LayoffBlog.com

February 27, 2009

Indian Firms, Microsoft Top H-1B List

Indian outsourcers, along with Microsoft and Google, again lead the list of companies bringing foreign workers to the U.S. on the H-1B visa program.

According to U.S. Citizenship & Immigration Service (USCIS), Four India-based companies topped the list:

Infosys Technologies (INFY, India): 4,559 H-1B visas approved in 2008, 4,559 in 2007
Wipro (WIT, India): 2,678 H-1B visas approved in 2008; 2,567 in 2007
Satyam (SAY, India): 1,917 H-1B visas approved in 2008; 1,396 in 2007
Tata (TCS.BO, India): 1,539 H-1B visas approved in 2008; 797 in 2007
Microsoft (NASDAQ:MSFT): 1,018 H-1B visas approved in 2008; 959 in 2007
Google (NASDAQ:GOOG): 248 H-1B visas approved in 2008
Lehman Brothers: 130 H-1B visas approved in 2008

In fiscal year 2007, six of the top 10 visa recipients were based in India; two others among the top 10, Cognizant Technology Solutions (CTSH) and UST Global, are headquartered in the U.S. but have most of their operations in India, according to BusinessWeek

  • The H-1B program, which started in 1990, was set up to allow U.S. companies to import the best and brightest in technology, engineering, and other fields when such workers are in short supply domestically.
  • The H-1B visa program is currently capped at 65,000 per year, with another 20,000 set aside for advanced-degree graduates of U.S. universities.

USCIS will begin taking H-1B applications for the next fiscal year on April 1 and will distribute the new visas on Oct. 1.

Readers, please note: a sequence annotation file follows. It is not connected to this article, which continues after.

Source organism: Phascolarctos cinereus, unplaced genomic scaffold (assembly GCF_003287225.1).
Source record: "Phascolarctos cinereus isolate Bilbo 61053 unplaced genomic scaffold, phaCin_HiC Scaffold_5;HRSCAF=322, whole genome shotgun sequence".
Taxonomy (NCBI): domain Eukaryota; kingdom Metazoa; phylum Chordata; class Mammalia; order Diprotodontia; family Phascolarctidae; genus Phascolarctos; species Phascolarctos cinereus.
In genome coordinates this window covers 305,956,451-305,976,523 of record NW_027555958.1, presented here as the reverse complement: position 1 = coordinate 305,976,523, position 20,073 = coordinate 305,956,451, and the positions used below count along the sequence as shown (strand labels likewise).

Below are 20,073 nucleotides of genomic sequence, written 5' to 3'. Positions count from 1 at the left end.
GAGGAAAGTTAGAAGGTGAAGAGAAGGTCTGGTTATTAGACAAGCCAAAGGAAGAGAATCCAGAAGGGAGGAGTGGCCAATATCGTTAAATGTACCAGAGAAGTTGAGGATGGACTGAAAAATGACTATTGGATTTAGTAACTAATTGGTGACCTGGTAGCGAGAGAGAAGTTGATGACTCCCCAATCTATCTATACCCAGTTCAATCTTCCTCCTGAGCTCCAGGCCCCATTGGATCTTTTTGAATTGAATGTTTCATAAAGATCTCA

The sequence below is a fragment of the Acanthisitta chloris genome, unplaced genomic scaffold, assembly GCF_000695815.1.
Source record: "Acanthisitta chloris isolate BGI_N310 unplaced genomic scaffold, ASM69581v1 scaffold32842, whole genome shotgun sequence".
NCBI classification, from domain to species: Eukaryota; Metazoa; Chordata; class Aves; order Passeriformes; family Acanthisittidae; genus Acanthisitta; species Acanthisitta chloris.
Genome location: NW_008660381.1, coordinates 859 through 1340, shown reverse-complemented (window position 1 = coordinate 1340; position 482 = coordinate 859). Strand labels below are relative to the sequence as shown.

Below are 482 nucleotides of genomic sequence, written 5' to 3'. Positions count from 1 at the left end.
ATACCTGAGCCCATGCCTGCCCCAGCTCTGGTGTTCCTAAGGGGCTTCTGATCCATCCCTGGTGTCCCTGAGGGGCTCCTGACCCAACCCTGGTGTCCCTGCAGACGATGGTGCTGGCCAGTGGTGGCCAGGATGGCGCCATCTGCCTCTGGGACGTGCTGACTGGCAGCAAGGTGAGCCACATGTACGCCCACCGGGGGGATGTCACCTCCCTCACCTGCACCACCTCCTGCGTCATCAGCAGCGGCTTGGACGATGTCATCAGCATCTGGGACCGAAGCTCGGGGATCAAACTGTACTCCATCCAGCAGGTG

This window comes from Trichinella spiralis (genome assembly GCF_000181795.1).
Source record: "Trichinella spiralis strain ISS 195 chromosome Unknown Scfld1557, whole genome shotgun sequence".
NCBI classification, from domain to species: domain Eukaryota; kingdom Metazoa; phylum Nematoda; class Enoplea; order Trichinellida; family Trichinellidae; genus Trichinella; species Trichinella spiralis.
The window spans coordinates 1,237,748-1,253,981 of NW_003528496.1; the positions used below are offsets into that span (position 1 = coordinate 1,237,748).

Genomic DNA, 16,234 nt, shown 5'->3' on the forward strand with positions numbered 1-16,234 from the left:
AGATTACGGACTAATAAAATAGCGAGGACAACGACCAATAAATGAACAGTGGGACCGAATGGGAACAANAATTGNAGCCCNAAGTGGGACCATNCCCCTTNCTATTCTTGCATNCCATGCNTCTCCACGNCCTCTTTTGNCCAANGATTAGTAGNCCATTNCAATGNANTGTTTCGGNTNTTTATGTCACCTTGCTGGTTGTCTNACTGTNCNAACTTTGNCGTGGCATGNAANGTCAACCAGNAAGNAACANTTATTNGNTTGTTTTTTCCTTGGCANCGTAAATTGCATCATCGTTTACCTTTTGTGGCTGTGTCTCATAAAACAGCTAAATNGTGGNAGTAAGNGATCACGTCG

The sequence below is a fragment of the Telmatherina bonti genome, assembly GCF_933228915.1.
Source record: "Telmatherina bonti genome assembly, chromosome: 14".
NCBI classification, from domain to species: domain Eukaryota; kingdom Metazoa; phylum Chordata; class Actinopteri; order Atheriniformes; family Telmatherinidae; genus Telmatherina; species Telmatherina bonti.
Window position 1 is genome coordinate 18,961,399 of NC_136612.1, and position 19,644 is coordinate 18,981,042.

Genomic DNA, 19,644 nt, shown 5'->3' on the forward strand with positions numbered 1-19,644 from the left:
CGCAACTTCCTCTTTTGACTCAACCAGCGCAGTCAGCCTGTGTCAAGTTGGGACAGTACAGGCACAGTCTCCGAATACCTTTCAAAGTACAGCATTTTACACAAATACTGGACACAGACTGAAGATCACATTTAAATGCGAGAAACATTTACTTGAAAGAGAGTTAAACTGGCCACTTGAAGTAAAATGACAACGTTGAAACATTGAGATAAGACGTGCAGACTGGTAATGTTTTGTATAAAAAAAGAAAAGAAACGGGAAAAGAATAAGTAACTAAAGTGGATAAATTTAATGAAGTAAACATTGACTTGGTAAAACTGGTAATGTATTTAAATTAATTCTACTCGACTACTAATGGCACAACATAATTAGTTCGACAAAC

Source: U.S. Citizenship & Immigration Service (USCIS)

January 5, 2009

The biggest CEO firings of 2008

The biggest names to be shown the door as a result of the economic crisis:

  • Martin Sullivan of American International Group (let go in June)
  • Kerry Killinger at Washington Mutual (September)
  • Richard Fuld of Lehman Brothers (leaving next month)

“Their distinguished company includes James Cayne of the now-deceased Bear Stearns and Richard Syron and Daniel Mudd, the former CEOs of the mortgage buyers Freddie Mac and Fannie Mae.”,  according to Forbes and MSNBC

“There are two kinds of CEO firings,” says Noel Tichy, a professor at the Ross School of Business at the University of Michigan. “There are the crooks and there are the incompetents.” This year the biggest departing names all fell into a gray area in between.”

Source: Forbes, MSNBC

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